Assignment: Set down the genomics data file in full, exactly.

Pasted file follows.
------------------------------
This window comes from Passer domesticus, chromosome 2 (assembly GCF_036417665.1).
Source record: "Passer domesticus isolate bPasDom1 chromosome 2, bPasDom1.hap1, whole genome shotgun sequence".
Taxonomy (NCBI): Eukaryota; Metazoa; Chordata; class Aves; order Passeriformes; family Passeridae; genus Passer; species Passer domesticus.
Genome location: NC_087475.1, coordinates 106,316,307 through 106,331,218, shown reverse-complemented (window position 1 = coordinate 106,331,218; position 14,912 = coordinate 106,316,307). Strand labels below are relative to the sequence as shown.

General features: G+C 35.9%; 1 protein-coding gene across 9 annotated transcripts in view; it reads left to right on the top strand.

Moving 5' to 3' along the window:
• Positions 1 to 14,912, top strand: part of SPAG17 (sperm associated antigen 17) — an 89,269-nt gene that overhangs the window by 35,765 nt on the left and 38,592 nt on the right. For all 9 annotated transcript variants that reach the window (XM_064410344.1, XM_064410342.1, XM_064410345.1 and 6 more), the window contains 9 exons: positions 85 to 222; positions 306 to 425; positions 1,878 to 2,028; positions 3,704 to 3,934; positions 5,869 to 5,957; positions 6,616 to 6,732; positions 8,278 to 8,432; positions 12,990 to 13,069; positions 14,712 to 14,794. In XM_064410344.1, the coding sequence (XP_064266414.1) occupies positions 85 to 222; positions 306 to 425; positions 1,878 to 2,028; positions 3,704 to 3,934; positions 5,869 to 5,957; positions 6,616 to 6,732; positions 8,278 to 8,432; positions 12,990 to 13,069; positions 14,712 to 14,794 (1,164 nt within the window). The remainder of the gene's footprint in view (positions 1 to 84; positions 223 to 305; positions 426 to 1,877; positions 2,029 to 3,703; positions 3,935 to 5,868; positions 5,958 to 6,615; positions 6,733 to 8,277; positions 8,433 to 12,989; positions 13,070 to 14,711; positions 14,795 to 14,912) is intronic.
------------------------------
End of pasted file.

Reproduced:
This window comes from Passer domesticus, chromosome 2 (assembly GCF_036417665.1).
Source record: "Passer domesticus isolate bPasDom1 chromosome 2, bPasDom1.hap1, whole genome shotgun sequence".
Taxonomy (NCBI): Eukaryota; Metazoa; Chordata; class Aves; order Passeriformes; family Passeridae; genus Passer; species Passer domesticus.
Genome location: NC_087475.1, coordinates 106,316,307 through 106,331,218, shown reverse-complemented (window position 1 = coordinate 106,331,218; position 14,912 = coordinate 106,316,307). Strand labels below are relative to the sequence as shown.

General features: G+C 35.9%; 1 protein-coding gene across 9 annotated transcripts in view; it reads left to right on the top strand.

Moving 5' to 3' along the window:
• Positions 1 to 14,912, top strand: part of SPAG17 (sperm associated antigen 17) — an 89,269-nt gene that overhangs the window by 35,765 nt on the left and 38,592 nt on the right. For all 9 annotated transcript variants that reach the window (XM_064410344.1, XM_064410342.1, XM_064410345.1 and 6 more), the window contains 9 exons: positions 85 to 222; positions 306 to 425; positions 1,878 to 2,028; positions 3,704 to 3,934; positions 5,869 to 5,957; positions 6,616 to 6,732; positions 8,278 to 8,432; positions 12,990 to 13,069; positions 14,712 to 14,794. In XM_064410344.1, the coding sequence (XP_064266414.1) occupies positions 85 to 222; positions 306 to 425; positions 1,878 to 2,028; positions 3,704 to 3,934; positions 5,869 to 5,957; positions 6,616 to 6,732; positions 8,278 to 8,432; positions 12,990 to 13,069; positions 14,712 to 14,794 (1,164 nt within the window). The remainder of the gene's footprint in view (positions 1 to 84; positions 223 to 305; positions 426 to 1,877; positions 2,029 to 3,703; positions 3,935 to 5,868; positions 5,958 to 6,615; positions 6,733 to 8,277; positions 8,433 to 12,989; positions 13,070 to 14,711; positions 14,795 to 14,912) is intronic.